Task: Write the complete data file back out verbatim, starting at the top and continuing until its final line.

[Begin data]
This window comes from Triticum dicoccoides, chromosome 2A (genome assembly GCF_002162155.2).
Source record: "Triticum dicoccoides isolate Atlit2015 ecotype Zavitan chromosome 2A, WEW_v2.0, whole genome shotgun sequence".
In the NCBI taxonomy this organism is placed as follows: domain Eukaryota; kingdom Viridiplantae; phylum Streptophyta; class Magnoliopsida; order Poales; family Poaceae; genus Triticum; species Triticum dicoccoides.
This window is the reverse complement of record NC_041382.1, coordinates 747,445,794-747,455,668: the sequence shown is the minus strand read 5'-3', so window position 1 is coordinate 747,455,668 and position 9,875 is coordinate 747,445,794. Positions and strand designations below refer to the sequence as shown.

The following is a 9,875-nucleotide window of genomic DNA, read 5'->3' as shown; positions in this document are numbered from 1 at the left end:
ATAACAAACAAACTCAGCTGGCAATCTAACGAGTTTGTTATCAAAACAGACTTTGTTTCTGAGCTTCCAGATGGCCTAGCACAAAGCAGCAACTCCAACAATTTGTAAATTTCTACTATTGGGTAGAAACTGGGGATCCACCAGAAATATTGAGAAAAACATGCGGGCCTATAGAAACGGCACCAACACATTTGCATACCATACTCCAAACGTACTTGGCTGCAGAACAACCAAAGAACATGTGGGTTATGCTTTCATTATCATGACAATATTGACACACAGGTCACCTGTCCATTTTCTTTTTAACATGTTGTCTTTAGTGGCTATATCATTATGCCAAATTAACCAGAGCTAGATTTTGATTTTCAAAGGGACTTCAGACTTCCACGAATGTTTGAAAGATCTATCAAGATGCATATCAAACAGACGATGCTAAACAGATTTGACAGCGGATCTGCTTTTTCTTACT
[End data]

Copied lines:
This window comes from Triticum dicoccoides, chromosome 2A (genome assembly GCF_002162155.2).
Source record: "Triticum dicoccoides isolate Atlit2015 ecotype Zavitan chromosome 2A, WEW_v2.0, whole genome shotgun sequence".
In the NCBI taxonomy this organism is placed as follows: domain Eukaryota; kingdom Viridiplantae; phylum Streptophyta; class Magnoliopsida; order Poales; family Poaceae; genus Triticum; species Triticum dicoccoides.
This window is the reverse complement of record NC_041382.1, coordinates 747,445,794-747,455,668: the sequence shown is the minus strand read 5'-3', so window position 1 is coordinate 747,455,668 and position 9,875 is coordinate 747,445,794. Positions and strand designations below refer to the sequence as shown.

The following is a 9,875-nucleotide window of genomic DNA, read 5'->3' as shown; positions in this document are numbered from 1 at the left end:
ATAACAAACAAACTCAGCTGGCAATCTAACGAGTTTGTTATCAAAACAGACTTTGTTTCTGAGCTTCCAGATGGCCTAGCACAAAGCAGCAACTCCAACAATTTGTAAATTTCTACTATTGGGTAGAAACTGGGGATCCACCAGAAATATTGAGAAAAACATGCGGGCCTATAGAAACGGCACCAACACATTTGCATACCATACTCCAAACGTACTTGGCTGCAGAACAACCAAAGAACATGTGGGTTATGCTTTCATTATCATGACAATATTGACACACAGGTCACCTGTCCATTTTCTTTTTAACATGTTGTCTTTAGTGGCTATATCATTATGCCAAATTAACCAGAGCTAGATTTTGATTTTCAAAGGGACTTCAGACTTCCACGAATGTTTGAAAGATCTATCAAGATGCATATCAAACAGACGATGCTAAACAGATTTGACAGCGGATCTGCTTTTTCTTACT